Our Hidden Lives by Simon Garfield

The Mass Observation Project was a somewhat lovely scheme instituted by the British government in the late 1930s. Basically they wanted to find out how normal people lived, to know their views and opinions. The purpose was to capture the life of the average man and woman: people who weren’t newsworthy and just made their…

The Texas Chainsaw Massacre 2 (1986)

Despite the promise of its name, THE TEXAS CHAINSAW MASSACRE is an oddly subtle film. Considering the implement and the title, the violence is actually quite muted compared to gorefests today. Its violence is most shocking for how brief and sudden it is. What’s really unsettling about the film is the constant air of dread;…

We Have Lost the President by Paul Matthews

WE HAVE LOST THE PRESIDENT contains maybe the most pleasant, home-spun dystopia I’ve ever come across. In other hands, a future Britain which has lost technology like mobile-phones and the internet, and where the royal family has been exiled to Canada, would be the basis of a hand-wringing tract about the dreadfulness of the modern…

The Case of the Bloody Iris (1972)

Giallo, for the uninitiated, is a type of Italian horror film that thrived in the early seventies and focused on people – most particularly women – being menaced by black gloved, masked serial killers. That description might be queried by some people, but I’ll cheerfully confess that I am no expert. Until now the only…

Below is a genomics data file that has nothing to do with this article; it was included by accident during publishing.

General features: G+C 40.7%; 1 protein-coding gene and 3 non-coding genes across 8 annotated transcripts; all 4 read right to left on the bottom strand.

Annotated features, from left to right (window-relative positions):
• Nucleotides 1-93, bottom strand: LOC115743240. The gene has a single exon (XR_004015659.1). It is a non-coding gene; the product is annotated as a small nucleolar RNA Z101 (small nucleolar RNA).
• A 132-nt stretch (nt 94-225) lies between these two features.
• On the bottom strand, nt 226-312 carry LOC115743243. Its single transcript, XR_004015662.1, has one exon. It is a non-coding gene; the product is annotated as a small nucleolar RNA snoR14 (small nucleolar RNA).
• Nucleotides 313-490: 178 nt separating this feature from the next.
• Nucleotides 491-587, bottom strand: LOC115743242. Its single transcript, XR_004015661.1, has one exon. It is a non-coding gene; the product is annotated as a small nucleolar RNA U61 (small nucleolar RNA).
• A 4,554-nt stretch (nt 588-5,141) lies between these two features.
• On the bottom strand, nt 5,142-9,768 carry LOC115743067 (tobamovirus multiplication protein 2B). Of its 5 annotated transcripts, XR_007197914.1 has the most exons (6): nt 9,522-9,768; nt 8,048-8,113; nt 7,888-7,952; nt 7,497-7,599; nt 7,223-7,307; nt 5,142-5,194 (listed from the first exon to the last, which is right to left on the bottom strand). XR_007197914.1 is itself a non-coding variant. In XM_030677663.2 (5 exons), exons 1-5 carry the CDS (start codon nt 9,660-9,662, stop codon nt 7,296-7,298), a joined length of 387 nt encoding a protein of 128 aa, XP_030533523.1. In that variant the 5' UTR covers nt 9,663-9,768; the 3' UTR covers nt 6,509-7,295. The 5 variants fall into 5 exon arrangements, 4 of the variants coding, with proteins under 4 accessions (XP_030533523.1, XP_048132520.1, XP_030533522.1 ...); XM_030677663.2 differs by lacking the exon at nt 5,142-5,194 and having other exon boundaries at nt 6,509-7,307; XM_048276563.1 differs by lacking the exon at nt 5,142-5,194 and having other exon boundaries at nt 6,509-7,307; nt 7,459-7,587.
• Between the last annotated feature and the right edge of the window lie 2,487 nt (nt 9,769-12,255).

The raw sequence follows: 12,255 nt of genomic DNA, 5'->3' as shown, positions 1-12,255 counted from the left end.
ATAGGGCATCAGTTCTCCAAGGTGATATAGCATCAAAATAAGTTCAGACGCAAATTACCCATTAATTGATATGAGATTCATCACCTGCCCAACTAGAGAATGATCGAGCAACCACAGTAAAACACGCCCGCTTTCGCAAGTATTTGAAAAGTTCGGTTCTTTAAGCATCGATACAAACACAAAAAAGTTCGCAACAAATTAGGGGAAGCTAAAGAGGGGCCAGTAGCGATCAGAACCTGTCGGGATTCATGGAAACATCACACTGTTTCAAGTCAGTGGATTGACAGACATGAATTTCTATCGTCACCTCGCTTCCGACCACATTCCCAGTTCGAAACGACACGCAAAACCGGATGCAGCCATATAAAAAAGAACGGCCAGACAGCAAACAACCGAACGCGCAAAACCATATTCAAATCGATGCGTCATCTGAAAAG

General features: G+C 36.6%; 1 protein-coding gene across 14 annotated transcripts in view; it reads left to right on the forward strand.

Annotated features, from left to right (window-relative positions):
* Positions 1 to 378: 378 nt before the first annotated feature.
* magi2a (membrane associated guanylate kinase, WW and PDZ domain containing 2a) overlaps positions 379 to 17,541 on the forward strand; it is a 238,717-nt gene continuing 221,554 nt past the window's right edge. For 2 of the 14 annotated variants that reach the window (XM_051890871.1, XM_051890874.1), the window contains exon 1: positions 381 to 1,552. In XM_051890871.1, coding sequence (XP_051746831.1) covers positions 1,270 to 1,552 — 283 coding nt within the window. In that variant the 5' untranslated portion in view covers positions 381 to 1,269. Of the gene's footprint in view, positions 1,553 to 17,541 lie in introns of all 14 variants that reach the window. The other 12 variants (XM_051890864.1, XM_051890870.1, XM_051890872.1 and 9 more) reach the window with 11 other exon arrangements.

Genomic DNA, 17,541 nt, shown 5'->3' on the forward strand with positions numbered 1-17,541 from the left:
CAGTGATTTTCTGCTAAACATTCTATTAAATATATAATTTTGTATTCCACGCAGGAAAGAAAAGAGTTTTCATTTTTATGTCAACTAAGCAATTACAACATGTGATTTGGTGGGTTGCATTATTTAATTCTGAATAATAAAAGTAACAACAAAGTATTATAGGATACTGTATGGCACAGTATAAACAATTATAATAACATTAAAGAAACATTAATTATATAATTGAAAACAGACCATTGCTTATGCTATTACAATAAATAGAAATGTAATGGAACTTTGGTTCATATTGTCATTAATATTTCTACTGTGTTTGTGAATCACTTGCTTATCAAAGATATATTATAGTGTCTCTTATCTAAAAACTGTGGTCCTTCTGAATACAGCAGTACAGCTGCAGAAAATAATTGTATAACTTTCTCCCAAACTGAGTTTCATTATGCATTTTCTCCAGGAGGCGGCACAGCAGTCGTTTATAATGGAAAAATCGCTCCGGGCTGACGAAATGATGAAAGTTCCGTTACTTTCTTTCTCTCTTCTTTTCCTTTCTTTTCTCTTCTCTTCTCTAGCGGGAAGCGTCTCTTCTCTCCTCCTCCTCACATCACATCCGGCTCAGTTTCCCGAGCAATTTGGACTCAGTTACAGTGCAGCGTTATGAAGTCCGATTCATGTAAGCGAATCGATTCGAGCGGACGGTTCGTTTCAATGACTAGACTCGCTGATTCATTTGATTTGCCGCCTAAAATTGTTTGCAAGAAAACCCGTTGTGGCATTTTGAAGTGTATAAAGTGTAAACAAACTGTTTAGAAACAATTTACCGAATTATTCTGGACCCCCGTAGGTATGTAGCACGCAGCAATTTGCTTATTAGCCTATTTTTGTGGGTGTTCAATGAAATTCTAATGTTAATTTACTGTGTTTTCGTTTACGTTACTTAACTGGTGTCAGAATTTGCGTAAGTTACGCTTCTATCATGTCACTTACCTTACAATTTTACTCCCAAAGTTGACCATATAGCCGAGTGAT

The Girl with all the Gifts (2016)

This cheap British zombie film (with a bizarrely starry cast) tells a gripping story with some admirably weird touches. Whereas scenes of zombies (or ‘hungries’, in the parlance of this film) congregating in shopping centres, is straight out of the big ‘Let’s turn George Romero’s work into clichés’ manual, zombie children and dangerous plants growing…

Death of an Actress by Antony M. Brown

In 1947, a young (and unknown) actress, Gay Gibson sailed from Johannesburg to Southampton. Except she never actually reached her destination. One night she disappeared and foul play was immediately suspected. A particularly amorous stewards was questioned, but it was the answers he gave when back on shore in Britain which really shocked and launched…

Forever and a Day by Anthony Horowitz

#Stands up and applauds# FOREVER AND A DAY genuinely feels like a lost James Bond novel. Fleming in his writings always went forward, but if he had gone back and slotted in some early adventures, this feels like the kind of book he’d have produced. There’s the beautiful, mysterious woman who’s swayed by Bond’s charms;…

My Life so Far by Jane Fonda

Like a lot of my interests these days, I was inspired to read this book by the ‘You Must Remember this’ podcast, which did a fascinating series comparing Jane Fonda and Jean Seberg – two American actresses who made films in France in the 1960s and were targeted by the FBI for their activism in…